- Personal interviews
- Focus groups
- Public or “town hall” meetings
- Participatory tools
- Stakeholder panels
- Online tools
Prior to consultation organisation must decide which stakeholder to consult and the appropriate mechanism that will be utilised having in mind local conditions and characteristics of the stakeholder. This could mean that different techniques will be used for different stakeholders. GRRIP chose to trail workshops as a method of engagement, but due to COVID-19 online tools are also valid option for the engagement. Further we will discuss how different stakeholders can be engaged using workshops and how can on line tools be used for inclusive interactive engagement of all QH types.
Considering current feedback, during Planning for Change workshop in June (2020), from the case study demo sites, physical meetings supplemented with online tools are the preferred way of engagement.
Industry stakeholders can require development of industry specific tools for top management commitment and leadership, context analysis, materiality analysis, experiment and engagement, validation and AP design/implementation and monitoring/evaluation. Also as indicated industry is oriented toward their commercial objectives and can be difficult to engage them without establishing a sort of „paid relationship“. For GRRIP industry stakeholders could be engaged through workshops.
Workshops are main envisioned engagement tool for QH stakeholder engagement. For industry to be meaningfully engaged it is necessary to develop workshop theme in correspondence with industry goals and objectives. As stated, one way of making RRI exciting for industry stakeholders is connecting specific RRI keys to ISO and CEN standards regarding management systems in the areas of social responsibility, sustainability, innovation, quality and risks- such as ISO 26000, ISO 31000, ISO 9001 and ISO 56000 (trust building). When designing the workshop time could be one of the crucial determining factors weather QH stakeholder will engage, bear in mind the availability of the stakeholder and deliver clear timelines for the workshop. Short agenda with clear indication of expected contribution will facilitate the trust building. Facilitator will be the main moving force of the workshop, make sure that they are well trained and have the skills to initiate fruitful discussion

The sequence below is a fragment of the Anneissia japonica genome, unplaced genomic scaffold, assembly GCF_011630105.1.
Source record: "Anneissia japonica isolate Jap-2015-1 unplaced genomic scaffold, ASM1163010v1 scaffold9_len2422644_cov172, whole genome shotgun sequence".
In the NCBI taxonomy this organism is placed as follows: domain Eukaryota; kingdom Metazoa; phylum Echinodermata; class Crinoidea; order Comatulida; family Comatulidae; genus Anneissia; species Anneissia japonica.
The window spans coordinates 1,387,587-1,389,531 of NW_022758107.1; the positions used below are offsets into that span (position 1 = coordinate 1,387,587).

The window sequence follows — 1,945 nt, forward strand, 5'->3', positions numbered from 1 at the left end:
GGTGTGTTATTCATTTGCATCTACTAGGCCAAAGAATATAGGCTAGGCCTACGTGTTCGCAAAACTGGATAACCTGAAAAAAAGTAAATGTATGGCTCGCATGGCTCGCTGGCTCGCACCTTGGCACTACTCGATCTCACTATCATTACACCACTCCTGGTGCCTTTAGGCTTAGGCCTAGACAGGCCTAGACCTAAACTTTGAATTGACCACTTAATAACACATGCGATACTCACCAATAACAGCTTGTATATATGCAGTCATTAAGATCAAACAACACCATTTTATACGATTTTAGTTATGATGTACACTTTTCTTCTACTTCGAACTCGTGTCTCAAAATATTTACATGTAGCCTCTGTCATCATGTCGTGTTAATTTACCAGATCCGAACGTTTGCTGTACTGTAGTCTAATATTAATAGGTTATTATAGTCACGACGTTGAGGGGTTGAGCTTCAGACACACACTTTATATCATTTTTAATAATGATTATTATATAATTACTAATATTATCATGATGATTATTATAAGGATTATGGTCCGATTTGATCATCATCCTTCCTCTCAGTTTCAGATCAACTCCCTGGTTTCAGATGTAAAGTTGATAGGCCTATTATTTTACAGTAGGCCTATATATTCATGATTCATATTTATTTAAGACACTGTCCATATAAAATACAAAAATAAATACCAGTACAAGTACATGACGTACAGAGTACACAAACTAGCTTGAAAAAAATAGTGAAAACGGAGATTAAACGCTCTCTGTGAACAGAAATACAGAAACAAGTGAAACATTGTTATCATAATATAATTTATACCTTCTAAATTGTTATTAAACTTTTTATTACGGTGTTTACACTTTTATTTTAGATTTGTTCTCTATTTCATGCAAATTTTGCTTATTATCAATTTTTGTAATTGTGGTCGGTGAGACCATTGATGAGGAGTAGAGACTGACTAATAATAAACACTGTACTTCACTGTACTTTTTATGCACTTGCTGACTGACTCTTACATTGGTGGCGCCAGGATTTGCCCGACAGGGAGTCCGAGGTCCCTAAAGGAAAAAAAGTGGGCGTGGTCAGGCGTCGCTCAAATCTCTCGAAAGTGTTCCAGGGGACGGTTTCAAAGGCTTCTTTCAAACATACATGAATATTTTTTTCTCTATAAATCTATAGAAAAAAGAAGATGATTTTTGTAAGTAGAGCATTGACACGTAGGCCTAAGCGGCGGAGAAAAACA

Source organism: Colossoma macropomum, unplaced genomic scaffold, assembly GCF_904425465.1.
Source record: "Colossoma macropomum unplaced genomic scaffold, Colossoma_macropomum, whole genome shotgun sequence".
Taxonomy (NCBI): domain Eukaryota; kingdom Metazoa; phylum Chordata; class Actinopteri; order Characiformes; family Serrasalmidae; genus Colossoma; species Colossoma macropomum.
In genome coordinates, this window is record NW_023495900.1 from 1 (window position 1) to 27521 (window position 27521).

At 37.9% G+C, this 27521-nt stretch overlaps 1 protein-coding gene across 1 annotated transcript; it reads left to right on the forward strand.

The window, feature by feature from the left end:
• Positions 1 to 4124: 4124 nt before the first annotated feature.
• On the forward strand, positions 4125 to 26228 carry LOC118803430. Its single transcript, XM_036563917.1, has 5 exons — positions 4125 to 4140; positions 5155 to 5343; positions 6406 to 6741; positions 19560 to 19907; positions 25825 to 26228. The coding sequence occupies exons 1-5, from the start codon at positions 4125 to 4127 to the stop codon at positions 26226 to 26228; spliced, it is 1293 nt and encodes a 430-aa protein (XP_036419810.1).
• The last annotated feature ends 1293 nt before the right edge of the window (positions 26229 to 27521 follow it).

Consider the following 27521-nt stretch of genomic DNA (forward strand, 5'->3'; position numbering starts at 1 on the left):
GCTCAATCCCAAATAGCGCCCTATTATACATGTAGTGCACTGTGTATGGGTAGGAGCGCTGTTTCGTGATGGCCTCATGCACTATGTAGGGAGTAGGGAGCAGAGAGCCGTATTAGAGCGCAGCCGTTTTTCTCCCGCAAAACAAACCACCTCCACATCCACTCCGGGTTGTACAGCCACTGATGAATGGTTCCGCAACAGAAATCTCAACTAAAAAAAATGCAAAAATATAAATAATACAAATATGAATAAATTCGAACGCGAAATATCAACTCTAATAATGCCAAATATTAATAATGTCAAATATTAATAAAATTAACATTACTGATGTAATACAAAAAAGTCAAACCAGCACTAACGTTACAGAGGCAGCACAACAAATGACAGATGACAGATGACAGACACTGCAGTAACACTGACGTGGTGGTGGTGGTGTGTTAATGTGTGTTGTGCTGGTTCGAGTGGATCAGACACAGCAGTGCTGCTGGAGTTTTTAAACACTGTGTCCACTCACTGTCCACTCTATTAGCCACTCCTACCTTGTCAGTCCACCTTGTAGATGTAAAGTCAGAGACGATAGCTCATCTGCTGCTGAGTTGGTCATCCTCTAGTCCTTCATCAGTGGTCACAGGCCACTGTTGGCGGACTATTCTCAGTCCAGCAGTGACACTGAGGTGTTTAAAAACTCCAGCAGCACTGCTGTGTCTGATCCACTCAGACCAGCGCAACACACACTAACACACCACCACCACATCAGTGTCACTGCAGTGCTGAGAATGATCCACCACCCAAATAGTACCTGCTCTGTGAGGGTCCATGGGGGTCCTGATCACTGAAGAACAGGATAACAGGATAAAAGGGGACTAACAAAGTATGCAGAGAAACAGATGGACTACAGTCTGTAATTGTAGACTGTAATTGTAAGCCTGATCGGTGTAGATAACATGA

For the policy makers key aspect of meaningful engagement within GRRIP project can be aligning demo site RRI processes with policy instruments. One way to do this is to choose RRI keys that can align with their interest, e.g. concerning funding policies, RRI assessment and indicators as a pre-requisite for national calls participation, etc. Similarly, in interaction with Academia by selecting RRI researcher specific pillars (Ethics, Open Access, gender) you can ensure their participation.
Best practices from other projects analysed in indicated that having a Citizen’s office: a series of citizens’ meeting in which social needs can be put forth to science, can be useful for engagement with this stakeholder. Second tool was a public debate with actors from academia and civil society on a topic of high public attention. The citizen´s office and debates were considered as very effective by the project officer